Tuesday Trivia: Reindeer (or caribou in the wilds of North America).

J. H. Osborne • Nov 13, 2018 at 4:46 PM

KINGSPORT — When Santa arrives in downtown Kingsport this Saturday, he'll come by rail on his own train — not by reindeer-powered sleigh.

But there will be live reindeer waiting for him at Santa's Depot, presented by the Kingsport Chamber, Appalachian Power and CSX. Santa’s Depot is a free event from 1-4 p.m. on Saturday and is in its second year. It's held in Centennial Park.

Children will receive an official “Santa’s Depot” activity passport at one of two welcome tents when they arrive at the event. Sponsored booths include activities such as writing cards for soldiers deployed abroad, cookie decorating, making magical reindeer food and more.

Inflatables, a kid’s-size train ride and holiday airbrush tattoos will be on-site and complimentary to children. Attendees will also have the opportunity to experience the magic of live reindeer, thanks to community partner Domtar.

“Last year, the live reindeer were a crowd favorite, and we are happy to have them return to Kingsport again this year,” said Robin Cleary, Santa’s Depot co-coordinator.

About reindeer

• Common Name: caribou in North America, reindeer elsewhere.

• Scientific Name: Rangifer tarandus.

• Type: Mammals.

• Diet: Herbivores.

• A group is called a herd.

• Average life span in the wild: 15 years.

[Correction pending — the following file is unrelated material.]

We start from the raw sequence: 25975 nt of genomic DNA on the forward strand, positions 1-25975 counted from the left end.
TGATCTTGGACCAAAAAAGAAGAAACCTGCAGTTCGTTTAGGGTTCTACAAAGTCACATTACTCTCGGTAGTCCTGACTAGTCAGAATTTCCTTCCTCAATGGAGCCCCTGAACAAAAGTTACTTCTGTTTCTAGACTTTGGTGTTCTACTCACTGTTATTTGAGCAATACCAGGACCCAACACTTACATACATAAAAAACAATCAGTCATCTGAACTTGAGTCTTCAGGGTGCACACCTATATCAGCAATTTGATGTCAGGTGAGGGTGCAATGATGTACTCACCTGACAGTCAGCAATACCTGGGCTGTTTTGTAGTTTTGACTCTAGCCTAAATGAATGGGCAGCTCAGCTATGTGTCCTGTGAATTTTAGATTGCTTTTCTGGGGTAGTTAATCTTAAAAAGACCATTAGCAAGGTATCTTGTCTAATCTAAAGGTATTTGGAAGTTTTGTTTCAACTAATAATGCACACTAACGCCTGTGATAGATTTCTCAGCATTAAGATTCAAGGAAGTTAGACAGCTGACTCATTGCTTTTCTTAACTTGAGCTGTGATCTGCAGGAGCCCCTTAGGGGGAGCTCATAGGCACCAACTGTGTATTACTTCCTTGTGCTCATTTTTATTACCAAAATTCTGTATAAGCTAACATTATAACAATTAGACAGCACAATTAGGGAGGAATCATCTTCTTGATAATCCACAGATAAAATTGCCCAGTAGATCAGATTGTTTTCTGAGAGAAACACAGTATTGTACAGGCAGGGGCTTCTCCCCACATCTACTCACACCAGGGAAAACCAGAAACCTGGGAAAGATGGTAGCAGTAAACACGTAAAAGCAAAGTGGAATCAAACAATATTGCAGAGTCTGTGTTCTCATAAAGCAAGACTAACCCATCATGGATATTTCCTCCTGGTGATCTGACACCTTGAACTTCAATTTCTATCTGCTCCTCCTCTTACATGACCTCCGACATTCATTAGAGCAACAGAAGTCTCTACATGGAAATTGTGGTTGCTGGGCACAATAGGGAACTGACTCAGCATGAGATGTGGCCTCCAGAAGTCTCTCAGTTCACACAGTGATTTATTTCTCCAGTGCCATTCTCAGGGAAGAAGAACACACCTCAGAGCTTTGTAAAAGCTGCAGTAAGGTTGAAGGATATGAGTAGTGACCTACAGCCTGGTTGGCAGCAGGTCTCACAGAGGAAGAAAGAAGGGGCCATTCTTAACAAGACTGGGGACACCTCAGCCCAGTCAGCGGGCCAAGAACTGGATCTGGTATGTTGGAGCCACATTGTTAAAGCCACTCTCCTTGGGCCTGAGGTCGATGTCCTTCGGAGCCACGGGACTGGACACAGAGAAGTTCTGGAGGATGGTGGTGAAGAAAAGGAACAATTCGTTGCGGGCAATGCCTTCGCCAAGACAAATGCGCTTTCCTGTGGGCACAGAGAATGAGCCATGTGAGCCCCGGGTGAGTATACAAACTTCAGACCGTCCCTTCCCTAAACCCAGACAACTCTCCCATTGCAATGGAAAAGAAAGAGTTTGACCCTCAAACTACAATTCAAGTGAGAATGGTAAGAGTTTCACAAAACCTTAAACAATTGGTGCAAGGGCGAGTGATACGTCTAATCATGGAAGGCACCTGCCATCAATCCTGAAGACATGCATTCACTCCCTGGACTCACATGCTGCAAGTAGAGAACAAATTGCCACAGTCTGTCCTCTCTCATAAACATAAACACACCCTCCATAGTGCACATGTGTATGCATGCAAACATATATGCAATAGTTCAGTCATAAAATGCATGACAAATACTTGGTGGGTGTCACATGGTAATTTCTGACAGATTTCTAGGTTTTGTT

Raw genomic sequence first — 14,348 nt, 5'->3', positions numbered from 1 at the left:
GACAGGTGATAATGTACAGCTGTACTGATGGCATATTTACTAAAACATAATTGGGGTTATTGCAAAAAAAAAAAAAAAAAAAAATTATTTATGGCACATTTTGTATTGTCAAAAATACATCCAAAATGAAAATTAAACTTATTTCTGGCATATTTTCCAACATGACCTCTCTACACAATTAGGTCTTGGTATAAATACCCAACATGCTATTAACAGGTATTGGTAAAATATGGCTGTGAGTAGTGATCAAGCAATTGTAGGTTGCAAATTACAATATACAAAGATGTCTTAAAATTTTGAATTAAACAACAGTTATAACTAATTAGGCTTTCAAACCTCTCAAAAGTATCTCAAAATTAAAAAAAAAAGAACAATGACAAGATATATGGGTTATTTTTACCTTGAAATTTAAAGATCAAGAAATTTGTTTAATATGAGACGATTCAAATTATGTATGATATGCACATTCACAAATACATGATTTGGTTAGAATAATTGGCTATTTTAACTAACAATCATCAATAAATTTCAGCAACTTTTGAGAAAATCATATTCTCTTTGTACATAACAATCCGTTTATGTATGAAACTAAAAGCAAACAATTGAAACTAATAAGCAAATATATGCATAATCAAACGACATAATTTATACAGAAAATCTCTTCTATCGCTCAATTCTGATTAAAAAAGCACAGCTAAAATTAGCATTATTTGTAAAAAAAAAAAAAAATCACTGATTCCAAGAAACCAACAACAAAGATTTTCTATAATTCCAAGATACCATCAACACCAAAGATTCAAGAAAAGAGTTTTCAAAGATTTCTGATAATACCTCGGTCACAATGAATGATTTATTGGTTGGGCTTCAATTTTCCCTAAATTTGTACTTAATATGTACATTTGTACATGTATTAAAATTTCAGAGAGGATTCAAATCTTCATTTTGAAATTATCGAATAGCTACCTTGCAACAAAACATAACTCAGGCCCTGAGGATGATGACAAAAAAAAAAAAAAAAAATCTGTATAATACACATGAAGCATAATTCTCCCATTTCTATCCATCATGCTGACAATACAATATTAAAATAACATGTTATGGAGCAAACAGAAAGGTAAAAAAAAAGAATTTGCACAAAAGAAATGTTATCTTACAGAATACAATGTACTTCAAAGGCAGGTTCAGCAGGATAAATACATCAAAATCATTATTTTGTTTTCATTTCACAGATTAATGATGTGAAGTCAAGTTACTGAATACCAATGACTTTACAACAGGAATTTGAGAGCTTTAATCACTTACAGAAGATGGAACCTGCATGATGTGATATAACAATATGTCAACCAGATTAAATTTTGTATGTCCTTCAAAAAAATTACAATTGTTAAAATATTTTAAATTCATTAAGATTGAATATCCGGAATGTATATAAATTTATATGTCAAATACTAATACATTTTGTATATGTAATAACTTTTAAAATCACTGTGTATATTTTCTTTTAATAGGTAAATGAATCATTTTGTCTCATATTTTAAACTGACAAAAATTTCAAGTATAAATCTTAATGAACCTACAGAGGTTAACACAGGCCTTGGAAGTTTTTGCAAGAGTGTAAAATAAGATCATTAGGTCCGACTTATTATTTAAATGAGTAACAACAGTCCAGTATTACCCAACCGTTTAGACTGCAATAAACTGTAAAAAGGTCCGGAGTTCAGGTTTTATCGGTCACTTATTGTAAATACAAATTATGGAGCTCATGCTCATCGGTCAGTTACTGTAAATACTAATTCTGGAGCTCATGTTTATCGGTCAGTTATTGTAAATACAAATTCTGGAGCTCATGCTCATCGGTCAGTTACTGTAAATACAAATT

• Height: 4 to 5 feet at the shoulder.

• Weight: 240 to 700 lbs.

• They live in northern regions of North America, Europe, Asia, and Greenland.

• As summer approaches, herds head north in one of the world's great large-animal migrations. They may travel more than 600 miles along well-trod annual routes. They spend the summer feeding on the abundant grasses and plants of the tundra. In these rich grounds, an adult caribou can eat 12 pounds of food each day.

• When the first snows fall each year, the herds head south and spend the winter in more sheltered areas feeding on lichens.

• Reindeer are the only deer in which male and females both have antlers — though only some females have them.

Names of Santa's reindeer

The poem "A Visit from Saint Nicholas," first published in 1823 and more commonly known as "T'was the Night Before Christmas," quotes Santa calling out eight reindeer names: Dasher, Dancer, Prancer, Vixen, Comet, Cupid, Donner and Blitzen (Blixen).

About Rudolph

"The most famous reindeer of all" was first introduced to the American public in December 1939. The story's author, Robert May, originally wrote for his daughter and considered Romeo, Rodney and Reginald before settling on Rudolph for the title character's name.

May, a public relations copyeditor for the Chicago-based Montgomery Ward department store, used the story as an advertising promotion, creating a book illustrated by Canadian-born Denver Gillen, a young commercial artist who also worked for Montgomery Ward, and would go on to become the chief illustrator for Reader's Digest.

The book was handed out free only to children who visited the department store. That first year, the book's distribution exceeded two million copies.

The song

In 1949, the story was adapted to song by Johnny Marks, a well-known composer and May's brother-in-law.

Over the years, it has been recorded by many musicians, including Bing Crosby, Dolly Parton, Chuck Berry, Ray Charles, Ringo Starr, the Jackson 5, and rapper DMX. But the most popular version was the one released by Gene Autry, the singing cowboy, in 1949. The catchy tune was an instant hit with the public and some 1.75 million copies were sold the first year.

Sources: National Geographic; The Smithsonian Institution (Melodie Sweeney, “Rudolph the Red-Nosed Reindeer Turns 75” in the Smithsonian’s blog “O Say Can You See? Stories from the National Museum of American History”); The Kingsport Chamber.

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